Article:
CIO50 2018 #26-50: John Sutherland, Ramsay Health Care
Improving clinical outcomes for patients through healthcare and medical science has always been inextricably linked to technological innovation, says Ramsay Health Care’s chief information officer, John Sutherland.
“It’s important for Ramsay Health Care that we continue to understand how technology is best used to support our workforce of 30,000, the many doctors and clinicians who care for more than a million Australians admitted to our facilities each year, and the many clinical studies underway across our business.
“Technology for technology’s sake isn’t something that motivates us. What really drives our organisation is how we can use technology to deliver on our brand promise of ‘people caring for people,’” he says.
Sutherland and his team have delivered an innovative approach to engaging with its national workforce. They created the ‘MyRamsay’ smartphone app with the sole purpose of promoting staff engagement and encouraging employees to provide the best care to the sick and vulnerable, he says.
Despite all the incredible advances in medical technology and models of care, the healthcare sector continues to lag behind other markets in digital adoption.
“We wanted our solution to catapult Ramsay into the 21st century by taking an approach heavily influenced by consumerism and social media. MyRamsay is being used to improve the support we give to our dedicated staff, creating a stronger sense of belonging and reminding them how special they are. We are connecting people locally and nationally, promoting their successes and the many benefits and opportunities to working at Ramsay Health Care,” he says.
The strategy behind the app is to encourage small, incremental changes to staff behaviour, engagement and sense of duty. Sutherland and his team deliberately positioned the product as a quasi-social media tool, harnessing the enjoyment users derive from consumer products like Facebook and LinkedIn.
The app recognises staff milestones, non-work achievements, retirements and HESTA awards; it celebrates staff accreditations and clinical safety achievements; and drives community engagement such as the blood bank, and local community fund raising.
It also promotes Ramsay’s culture (The Ramsay Way), reinforces workplace safety, cybersecurity, and senior appointments; communicates special announcements and new job roles, as well as staff benefits.
Sutherland says that using analytics, his team has clear insights into what features are used most heavily and the nature of the most popular content posts. This helps the team feed the app with information that is most appealing to staff.
“Once launched, we were stunned by the number of innovative uses for MyRamsay, far beyond what we originally conceived,” Sutherland says.
Sutherlands adds that Ramsay’s CEO spent half his keynote address at the company’s annual management conference focusing on why employee engagement was critical to the business and how MyRamsay would promote its culture.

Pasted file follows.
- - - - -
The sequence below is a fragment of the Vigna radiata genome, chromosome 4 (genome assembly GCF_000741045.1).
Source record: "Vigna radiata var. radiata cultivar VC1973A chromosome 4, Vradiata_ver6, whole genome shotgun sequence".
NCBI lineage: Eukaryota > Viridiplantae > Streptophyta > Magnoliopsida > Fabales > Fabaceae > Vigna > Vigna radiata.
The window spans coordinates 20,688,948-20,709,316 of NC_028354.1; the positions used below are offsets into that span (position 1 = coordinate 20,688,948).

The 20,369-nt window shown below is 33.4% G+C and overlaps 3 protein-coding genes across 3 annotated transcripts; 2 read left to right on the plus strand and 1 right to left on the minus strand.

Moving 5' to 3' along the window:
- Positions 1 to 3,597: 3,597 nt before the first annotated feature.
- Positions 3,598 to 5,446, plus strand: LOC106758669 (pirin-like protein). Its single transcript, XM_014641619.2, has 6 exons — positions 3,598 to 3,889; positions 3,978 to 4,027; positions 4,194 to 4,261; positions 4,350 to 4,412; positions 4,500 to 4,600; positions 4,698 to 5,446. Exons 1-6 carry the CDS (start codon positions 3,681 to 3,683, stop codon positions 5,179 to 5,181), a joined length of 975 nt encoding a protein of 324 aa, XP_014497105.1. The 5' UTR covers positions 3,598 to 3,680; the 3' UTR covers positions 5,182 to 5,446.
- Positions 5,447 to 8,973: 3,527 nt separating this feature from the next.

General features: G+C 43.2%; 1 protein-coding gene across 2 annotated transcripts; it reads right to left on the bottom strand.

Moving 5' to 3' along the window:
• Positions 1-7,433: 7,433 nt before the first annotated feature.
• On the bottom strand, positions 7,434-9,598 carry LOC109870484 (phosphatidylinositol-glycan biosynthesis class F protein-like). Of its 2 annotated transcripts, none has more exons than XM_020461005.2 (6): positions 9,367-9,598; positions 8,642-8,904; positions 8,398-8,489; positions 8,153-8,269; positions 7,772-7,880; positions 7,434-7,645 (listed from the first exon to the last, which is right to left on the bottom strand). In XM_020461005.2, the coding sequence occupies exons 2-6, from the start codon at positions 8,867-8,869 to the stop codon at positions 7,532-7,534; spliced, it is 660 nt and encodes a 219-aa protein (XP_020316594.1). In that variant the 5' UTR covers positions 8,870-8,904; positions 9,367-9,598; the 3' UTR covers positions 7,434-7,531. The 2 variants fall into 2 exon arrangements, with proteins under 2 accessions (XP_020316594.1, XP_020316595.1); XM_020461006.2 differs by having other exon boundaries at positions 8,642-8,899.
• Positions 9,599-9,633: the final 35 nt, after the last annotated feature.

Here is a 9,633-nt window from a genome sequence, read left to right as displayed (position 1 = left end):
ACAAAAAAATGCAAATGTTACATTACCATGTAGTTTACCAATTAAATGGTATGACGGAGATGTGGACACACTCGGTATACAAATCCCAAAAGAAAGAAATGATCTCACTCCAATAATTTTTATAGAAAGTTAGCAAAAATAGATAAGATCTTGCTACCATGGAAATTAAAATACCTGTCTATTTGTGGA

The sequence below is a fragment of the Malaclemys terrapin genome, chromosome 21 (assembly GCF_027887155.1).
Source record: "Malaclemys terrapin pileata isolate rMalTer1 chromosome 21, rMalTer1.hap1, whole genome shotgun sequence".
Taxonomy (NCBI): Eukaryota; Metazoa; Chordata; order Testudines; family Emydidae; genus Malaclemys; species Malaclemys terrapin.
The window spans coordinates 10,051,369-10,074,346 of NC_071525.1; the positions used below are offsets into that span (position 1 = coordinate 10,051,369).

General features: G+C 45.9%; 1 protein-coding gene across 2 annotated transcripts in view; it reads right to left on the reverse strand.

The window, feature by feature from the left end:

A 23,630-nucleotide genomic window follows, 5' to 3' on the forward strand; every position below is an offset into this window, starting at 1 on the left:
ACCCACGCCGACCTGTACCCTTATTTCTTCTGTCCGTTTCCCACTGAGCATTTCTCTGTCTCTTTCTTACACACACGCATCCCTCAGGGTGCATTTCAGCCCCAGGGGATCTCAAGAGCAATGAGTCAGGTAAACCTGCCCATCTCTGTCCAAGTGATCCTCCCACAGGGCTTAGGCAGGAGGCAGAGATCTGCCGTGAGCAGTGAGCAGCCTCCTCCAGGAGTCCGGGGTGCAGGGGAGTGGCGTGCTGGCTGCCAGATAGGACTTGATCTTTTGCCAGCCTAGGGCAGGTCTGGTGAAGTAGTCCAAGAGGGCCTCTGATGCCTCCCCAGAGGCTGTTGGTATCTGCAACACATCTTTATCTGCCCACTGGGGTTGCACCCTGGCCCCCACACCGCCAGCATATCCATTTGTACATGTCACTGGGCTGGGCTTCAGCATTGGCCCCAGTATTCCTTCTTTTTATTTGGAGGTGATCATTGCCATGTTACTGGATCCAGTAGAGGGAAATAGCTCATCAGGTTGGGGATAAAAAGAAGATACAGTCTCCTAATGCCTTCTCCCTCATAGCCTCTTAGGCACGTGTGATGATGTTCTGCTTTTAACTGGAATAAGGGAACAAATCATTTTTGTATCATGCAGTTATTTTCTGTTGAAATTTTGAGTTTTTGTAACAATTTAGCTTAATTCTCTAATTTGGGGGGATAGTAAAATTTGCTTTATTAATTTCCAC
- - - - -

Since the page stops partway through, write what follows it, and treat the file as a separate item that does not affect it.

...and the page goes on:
“As a technology executive, that was probably one of the proudest moments of my career, seeing the CEO on stage, backing one of your initiatives to the hilt to our most senior executives and the board,” he says.
Sutherland’s team relied heavily on experts to guide the user experience and consumer UI design, ensuring the app was simple to use and would help drive a position first experience.
Another challenge was building momentum following the launch to get staff excited about the app and encourage their peers to get on board.
“We achieved this by orchestrating a competitive tension across those 200 top executives so they could see what their colleagues were posting and the different rates of adoption across our 73 hospitals.
“This helped ensure content kept flowing and there would be a reason for staff to return and check their feeds on MyRamsay, establishing patterns of behaviour and institutional adoption in the same way we addictively return to the social media platforms.”
Without trust, you’re lame duck
Sutherland says his biggest career lesson has been to gain the trust and confidence of the CEO.
“Without this, you are a ‘lame duck CIO’ and you can never succeed in the role or help contribute to the future success of the organisation,” he says.
Sutherland says he maintains trust and confidence by actively working to manage expectations. Key to this has been to trust his intuition and build a foundation of strong personal relationships with his key stakeholders.
“Speaking the business language, actively listening to their concerns, playing back and validating what is heard and then delivering on what we said we would, is our playbook.
“Occasionally, we exceed those expectations and make the business feel good about the trust they’ve given us. It is far better to have someone else sing the praises of the technology function than it is for me to sprout our achievements. To me, this is my biggest career lesson,” he says.